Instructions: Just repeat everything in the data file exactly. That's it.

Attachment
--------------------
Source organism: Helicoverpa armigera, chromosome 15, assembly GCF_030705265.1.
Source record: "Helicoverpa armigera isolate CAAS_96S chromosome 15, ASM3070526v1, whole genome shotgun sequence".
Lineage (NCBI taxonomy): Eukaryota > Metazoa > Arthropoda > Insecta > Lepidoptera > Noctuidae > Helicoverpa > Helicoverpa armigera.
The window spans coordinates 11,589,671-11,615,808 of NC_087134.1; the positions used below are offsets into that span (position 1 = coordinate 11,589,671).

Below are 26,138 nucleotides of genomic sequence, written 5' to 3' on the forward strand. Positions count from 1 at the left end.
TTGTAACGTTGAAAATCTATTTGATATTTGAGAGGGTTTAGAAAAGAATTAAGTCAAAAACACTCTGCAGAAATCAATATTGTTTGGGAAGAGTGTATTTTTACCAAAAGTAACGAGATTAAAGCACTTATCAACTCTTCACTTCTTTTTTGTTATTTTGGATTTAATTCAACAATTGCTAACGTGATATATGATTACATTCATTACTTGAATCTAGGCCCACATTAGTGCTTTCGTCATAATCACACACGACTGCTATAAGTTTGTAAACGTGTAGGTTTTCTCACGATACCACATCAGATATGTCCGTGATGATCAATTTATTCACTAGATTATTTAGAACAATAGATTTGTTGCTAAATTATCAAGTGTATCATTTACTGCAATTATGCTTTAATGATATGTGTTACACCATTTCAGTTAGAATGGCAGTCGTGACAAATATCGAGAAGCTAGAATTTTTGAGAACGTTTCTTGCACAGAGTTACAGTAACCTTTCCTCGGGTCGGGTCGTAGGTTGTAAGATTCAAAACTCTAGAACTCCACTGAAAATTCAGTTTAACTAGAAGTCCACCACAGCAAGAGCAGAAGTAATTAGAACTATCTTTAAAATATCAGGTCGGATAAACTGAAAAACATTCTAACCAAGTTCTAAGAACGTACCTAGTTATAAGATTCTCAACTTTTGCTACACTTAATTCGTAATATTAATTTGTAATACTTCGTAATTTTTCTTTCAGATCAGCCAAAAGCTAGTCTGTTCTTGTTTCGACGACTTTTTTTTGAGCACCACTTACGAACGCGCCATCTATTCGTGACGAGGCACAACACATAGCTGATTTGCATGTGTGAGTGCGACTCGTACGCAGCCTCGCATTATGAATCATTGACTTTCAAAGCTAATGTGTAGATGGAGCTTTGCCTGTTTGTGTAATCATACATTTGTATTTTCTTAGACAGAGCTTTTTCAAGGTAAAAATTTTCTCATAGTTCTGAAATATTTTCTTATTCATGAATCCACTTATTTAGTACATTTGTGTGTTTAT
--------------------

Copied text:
Source organism: Helicoverpa armigera, chromosome 15, assembly GCF_030705265.1.
Source record: "Helicoverpa armigera isolate CAAS_96S chromosome 15, ASM3070526v1, whole genome shotgun sequence".
Lineage (NCBI taxonomy): Eukaryota > Metazoa > Arthropoda > Insecta > Lepidoptera > Noctuidae > Helicoverpa > Helicoverpa armigera.
The window spans coordinates 11,589,671-11,615,808 of NC_087134.1; the positions used below are offsets into that span (position 1 = coordinate 11,589,671).

Below are 26,138 nucleotides of genomic sequence, written 5' to 3' on the forward strand. Positions count from 1 at the left end.
TTGTAACGTTGAAAATCTATTTGATATTTGAGAGGGTTTAGAAAAGAATTAAGTCAAAAACACTCTGCAGAAATCAATATTGTTTGGGAAGAGTGTATTTTTACCAAAAGTAACGAGATTAAAGCACTTATCAACTCTTCACTTCTTTTTTGTTATTTTGGATTTAATTCAACAATTGCTAACGTGATATATGATTACATTCATTACTTGAATCTAGGCCCACATTAGTGCTTTCGTCATAATCACACACGACTGCTATAAGTTTGTAAACGTGTAGGTTTTCTCACGATACCACATCAGATATGTCCGTGATGATCAATTTATTCACTAGATTATTTAGAACAATAGATTTGTTGCTAAATTATCAAGTGTATCATTTACTGCAATTATGCTTTAATGATATGTGTTACACCATTTCAGTTAGAATGGCAGTCGTGACAAATATCGAGAAGCTAGAATTTTTGAGAACGTTTCTTGCACAGAGTTACAGTAACCTTTCCTCGGGTCGGGTCGTAGGTTGTAAGATTCAAAACTCTAGAACTCCACTGAAAATTCAGTTTAACTAGAAGTCCACCACAGCAAGAGCAGAAGTAATTAGAACTATCTTTAAAATATCAGGTCGGATAAACTGAAAAACATTCTAACCAAGTTCTAAGAACGTACCTAGTTATAAGATTCTCAACTTTTGCTACACTTAATTCGTAATATTAATTTGTAATACTTCGTAATTTTTCTTTCAGATCAGCCAAAAGCTAGTCTGTTCTTGTTTCGACGACTTTTTTTTGAGCACCACTTACGAACGCGCCATCTATTCGTGACGAGGCACAACACATAGCTGATTTGCATGTGTGAGTGCGACTCGTACGCAGCCTCGCATTATGAATCATTGACTTTCAAAGCTAATGTGTAGATGGAGCTTTGCCTGTTTGTGTAATCATACATTTGTATTTTCTTAGACAGAGCTTTTTCAAGGTAAAAATTTTCTCATAGTTCTGAAATATTTTCTTATTCATGAATCCACTTATTTAGTACATTTGTGTGTTTAT